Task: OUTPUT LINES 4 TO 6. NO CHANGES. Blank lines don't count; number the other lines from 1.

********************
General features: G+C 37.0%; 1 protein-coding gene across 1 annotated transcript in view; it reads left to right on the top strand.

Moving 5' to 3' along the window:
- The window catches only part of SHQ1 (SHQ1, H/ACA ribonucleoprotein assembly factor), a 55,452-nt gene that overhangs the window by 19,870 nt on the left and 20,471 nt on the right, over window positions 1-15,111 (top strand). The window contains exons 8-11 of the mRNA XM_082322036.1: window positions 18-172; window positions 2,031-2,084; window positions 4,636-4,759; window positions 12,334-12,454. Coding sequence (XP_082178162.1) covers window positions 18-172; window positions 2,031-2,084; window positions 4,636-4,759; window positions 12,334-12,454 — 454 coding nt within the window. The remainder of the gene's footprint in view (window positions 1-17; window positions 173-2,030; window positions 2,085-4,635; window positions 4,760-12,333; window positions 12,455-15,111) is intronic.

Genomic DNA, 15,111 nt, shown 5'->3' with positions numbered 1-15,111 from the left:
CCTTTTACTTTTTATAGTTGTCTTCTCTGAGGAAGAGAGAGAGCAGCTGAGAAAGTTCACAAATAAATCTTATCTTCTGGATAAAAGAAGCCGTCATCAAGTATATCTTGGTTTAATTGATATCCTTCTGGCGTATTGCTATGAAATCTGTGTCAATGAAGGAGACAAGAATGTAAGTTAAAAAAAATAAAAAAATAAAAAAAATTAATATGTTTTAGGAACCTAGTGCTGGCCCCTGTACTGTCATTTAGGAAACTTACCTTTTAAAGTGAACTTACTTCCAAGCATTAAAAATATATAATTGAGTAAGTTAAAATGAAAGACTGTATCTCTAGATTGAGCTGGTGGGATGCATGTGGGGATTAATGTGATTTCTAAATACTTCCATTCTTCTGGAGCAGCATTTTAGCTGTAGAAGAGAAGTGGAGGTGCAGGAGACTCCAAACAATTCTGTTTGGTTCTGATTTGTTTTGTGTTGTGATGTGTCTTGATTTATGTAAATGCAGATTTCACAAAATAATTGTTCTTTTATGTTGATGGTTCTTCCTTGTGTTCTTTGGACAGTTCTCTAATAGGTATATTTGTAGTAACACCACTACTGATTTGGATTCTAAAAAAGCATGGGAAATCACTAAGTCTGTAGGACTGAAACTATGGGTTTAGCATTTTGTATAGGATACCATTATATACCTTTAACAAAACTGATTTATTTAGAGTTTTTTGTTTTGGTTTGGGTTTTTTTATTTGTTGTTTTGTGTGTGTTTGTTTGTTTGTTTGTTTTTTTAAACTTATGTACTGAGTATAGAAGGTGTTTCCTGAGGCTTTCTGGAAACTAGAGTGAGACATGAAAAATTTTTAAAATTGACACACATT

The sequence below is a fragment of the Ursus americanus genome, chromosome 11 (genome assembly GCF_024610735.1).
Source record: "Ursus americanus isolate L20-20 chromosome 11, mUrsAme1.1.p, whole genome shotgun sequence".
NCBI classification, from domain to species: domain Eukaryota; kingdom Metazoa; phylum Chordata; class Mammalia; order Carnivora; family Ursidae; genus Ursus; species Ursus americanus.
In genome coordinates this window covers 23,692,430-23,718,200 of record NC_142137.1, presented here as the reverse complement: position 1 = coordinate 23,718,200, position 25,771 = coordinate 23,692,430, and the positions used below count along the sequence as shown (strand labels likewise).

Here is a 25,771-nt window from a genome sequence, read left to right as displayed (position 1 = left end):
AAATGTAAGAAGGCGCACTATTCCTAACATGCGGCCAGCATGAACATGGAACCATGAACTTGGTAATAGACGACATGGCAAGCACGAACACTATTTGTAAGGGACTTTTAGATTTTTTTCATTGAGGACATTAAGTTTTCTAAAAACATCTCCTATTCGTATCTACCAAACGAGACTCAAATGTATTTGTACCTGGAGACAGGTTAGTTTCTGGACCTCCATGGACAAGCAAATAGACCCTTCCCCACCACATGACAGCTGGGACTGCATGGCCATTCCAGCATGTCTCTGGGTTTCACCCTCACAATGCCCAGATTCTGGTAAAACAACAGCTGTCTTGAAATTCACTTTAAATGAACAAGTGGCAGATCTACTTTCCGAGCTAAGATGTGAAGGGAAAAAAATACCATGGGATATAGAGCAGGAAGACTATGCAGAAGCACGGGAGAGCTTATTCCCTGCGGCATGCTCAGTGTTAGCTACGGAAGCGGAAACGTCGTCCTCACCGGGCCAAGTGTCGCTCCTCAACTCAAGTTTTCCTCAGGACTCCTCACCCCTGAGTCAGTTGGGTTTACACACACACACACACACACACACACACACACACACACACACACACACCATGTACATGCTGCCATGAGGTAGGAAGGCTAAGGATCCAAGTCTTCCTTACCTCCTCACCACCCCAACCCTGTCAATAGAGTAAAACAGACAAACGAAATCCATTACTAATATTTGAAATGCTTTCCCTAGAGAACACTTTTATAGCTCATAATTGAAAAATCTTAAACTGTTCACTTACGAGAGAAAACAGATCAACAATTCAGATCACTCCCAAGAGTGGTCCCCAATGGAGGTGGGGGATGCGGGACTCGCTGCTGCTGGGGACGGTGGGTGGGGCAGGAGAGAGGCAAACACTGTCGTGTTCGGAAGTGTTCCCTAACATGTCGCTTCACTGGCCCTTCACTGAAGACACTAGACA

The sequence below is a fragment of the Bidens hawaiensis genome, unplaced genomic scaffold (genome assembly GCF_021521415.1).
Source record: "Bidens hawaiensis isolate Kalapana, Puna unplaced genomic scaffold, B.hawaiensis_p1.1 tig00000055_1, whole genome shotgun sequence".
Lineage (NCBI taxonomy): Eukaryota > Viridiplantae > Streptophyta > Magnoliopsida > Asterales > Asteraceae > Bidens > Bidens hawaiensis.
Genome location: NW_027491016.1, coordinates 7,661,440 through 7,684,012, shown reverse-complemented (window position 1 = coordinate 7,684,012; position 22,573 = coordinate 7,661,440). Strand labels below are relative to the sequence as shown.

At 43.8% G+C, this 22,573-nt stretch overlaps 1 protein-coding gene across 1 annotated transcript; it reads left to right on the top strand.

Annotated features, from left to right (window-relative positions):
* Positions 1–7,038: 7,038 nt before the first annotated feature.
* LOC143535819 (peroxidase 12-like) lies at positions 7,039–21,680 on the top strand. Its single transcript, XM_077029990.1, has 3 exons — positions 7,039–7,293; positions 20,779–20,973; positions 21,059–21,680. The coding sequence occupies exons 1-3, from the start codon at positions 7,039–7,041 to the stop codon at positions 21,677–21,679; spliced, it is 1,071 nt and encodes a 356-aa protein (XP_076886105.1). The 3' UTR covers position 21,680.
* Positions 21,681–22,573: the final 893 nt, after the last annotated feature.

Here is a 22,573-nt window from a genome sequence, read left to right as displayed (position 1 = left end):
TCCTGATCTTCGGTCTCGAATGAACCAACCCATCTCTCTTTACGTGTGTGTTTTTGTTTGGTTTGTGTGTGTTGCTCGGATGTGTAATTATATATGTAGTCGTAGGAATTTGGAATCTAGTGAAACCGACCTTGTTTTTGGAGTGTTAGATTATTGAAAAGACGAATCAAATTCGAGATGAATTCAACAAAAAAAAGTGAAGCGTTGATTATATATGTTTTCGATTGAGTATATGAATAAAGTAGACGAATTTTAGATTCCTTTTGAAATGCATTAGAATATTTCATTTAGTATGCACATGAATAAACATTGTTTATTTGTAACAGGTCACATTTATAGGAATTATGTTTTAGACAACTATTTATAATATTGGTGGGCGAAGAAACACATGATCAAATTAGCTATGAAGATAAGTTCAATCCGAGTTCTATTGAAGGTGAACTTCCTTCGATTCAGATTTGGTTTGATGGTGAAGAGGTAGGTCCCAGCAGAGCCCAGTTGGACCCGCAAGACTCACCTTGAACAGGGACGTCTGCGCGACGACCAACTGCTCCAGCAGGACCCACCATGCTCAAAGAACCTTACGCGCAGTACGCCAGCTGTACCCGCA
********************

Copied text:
Genomic DNA, 15,111 nt, shown 5'->3' with positions numbered 1-15,111 from the left:
CCTTTTACTTTTTATAGTTGTCTTCTCTGAGGAAGAGAGAGAGCAGCTGAGAAAGTTCACAAATAAATCTTATCTTCTGGATAAAAGAAGCCGTCATCAAGTATATCTTGGTTTAATTGATATCCTTCTGGCGTATTGCTATGAAATCTGTGTCAATGAAGGAGACAAGAATGTAAGTTAAAAAAAATAAAAAAATAAAAAAAATTAATATGTTTTAGGAACCTAGTGCTGGCCCCTGTACTGTCATTTAGGAAACTTACCTTTTAAAGTGAACTTACTTCCAAGCATTAAAAATATATAATTGAGTAAGTTAAAATGAAAGACTGTATCTCTAGATTGAGCTGGTGGGATGCATGTGGGGATTAATGTGATTTCTAAATACTTCCATTCTTCTGGAGCAGCATTTTAGCTGTAGAAGAGAAGTGGAGGTGCAGGAGACTCCAAACAATTCTGTTTGGTTCTGATTTGTTTTGTGTTGTGATGTGTCTTGATTTATGTAAATGCAGATTTCACAAAATAATTGTTCTTTTATGTTGATGGTTCTTCCTTGTGTTCTTTGGACAGTTCTCTAATAGGTATATTTGTAGTAACACCACTACTGATTTGGATTCTAAAAAAGCATGGGAAATCACTAAGTCTGTAGGACTGAAACTATGGGTTTAGCATTTTGTATAGGATACCATTATATACCTTTAACAAAACTGATTTATTTAGAGTTTTTTGTTTTGGTTTGGGTTTTTTTATTTGTTGTTTTGTGTGTGTTTGTTTGTTTGTTTGTTTTTTTAAACTTATGTACTGAGTATAGAAGGTGTTTCCTGAGGCTTTCTGGAAACTAGAGTGAGACATGAAAAATTTTTAAAATTGACACACATT

The sequence below is a fragment of the Ursus americanus genome, chromosome 11 (genome assembly GCF_024610735.1).